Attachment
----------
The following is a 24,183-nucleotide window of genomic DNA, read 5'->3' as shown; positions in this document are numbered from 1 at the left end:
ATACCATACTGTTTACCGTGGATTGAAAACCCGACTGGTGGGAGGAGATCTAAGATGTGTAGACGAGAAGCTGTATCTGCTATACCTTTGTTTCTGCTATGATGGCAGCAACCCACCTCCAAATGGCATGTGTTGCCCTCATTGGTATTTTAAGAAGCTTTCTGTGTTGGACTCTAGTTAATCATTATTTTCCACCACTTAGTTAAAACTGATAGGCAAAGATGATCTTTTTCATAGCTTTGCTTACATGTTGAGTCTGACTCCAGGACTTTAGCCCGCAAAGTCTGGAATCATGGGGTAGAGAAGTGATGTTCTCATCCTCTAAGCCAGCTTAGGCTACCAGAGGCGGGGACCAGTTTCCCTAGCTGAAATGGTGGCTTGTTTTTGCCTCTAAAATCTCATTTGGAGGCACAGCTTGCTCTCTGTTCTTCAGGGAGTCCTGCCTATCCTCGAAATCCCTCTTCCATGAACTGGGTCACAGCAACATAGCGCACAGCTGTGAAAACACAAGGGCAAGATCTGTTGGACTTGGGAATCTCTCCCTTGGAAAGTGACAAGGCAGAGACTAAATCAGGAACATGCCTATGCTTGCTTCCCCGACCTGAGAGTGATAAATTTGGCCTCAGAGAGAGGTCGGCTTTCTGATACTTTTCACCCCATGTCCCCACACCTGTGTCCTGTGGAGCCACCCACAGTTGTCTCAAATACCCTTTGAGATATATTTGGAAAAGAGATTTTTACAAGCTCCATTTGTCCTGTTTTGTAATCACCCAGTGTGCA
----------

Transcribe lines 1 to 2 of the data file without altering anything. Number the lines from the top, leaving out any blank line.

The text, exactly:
The following is a 24,183-nucleotide window of genomic DNA, read 5'->3' as shown; positions in this document are numbered from 1 at the left end:
ATACCATACTGTTTACCGTGGATTGAAAACCCGACTGGTGGGAGGAGATCTAAGATGTGTAGACGAGAAGCTGTATCTGCTATACCTTTGTTTCTGCTATGATGGCAGCAACCCACCTCCAAATGGCATGTGTTGCCCTCATTGGTATTTTAAGAAGCTTTCTGTGTTGGACTCTAGTTAATCATTATTTTCCACCACTTAGTTAAAACTGATAGGCAAAGATGATCTTTTTCATAGCTTTGCTTACATGTTGAGTCTGACTCCAGGACTTTAGCCCGCAAAGTCTGGAATCATGGGGTAGAGAAGTGATGTTCTCATCCTCTAAGCCAGCTTAGGCTACCAGAGGCGGGGACCAGTTTCCCTAGCTGAAATGGTGGCTTGTTTTTGCCTCTAAAATCTCATTTGGAGGCACAGCTTGCTCTCTGTTCTTCAGGGAGTCCTGCCTATCCTCGAAATCCCTCTTCCATGAACTGGGTCACAGCAACATAGCGCACAGCTGTGAAAACACAAGGGCAAGATCTGTTGGACTTGGGAATCTCTCCCTTGGAAAGTGACAAGGCAGAGACTAAATCAGGAACATGCCTATGCTTGCTTCCCCGACCTGAGAGTGATAAATTTGGCCTCAGAGAGAGGTCGGCTTTCTGATACTTTTCACCCCATGTCCCCACACCTGTGTCCTGTGGAGCCACCCACAGTTGTCTCAAATACCCTTTGAGATATATTTGGAAAAGAGATTTTTACAAGCTCCATTTGTCCTGTTTTGTAATCACCCAGTGTGCA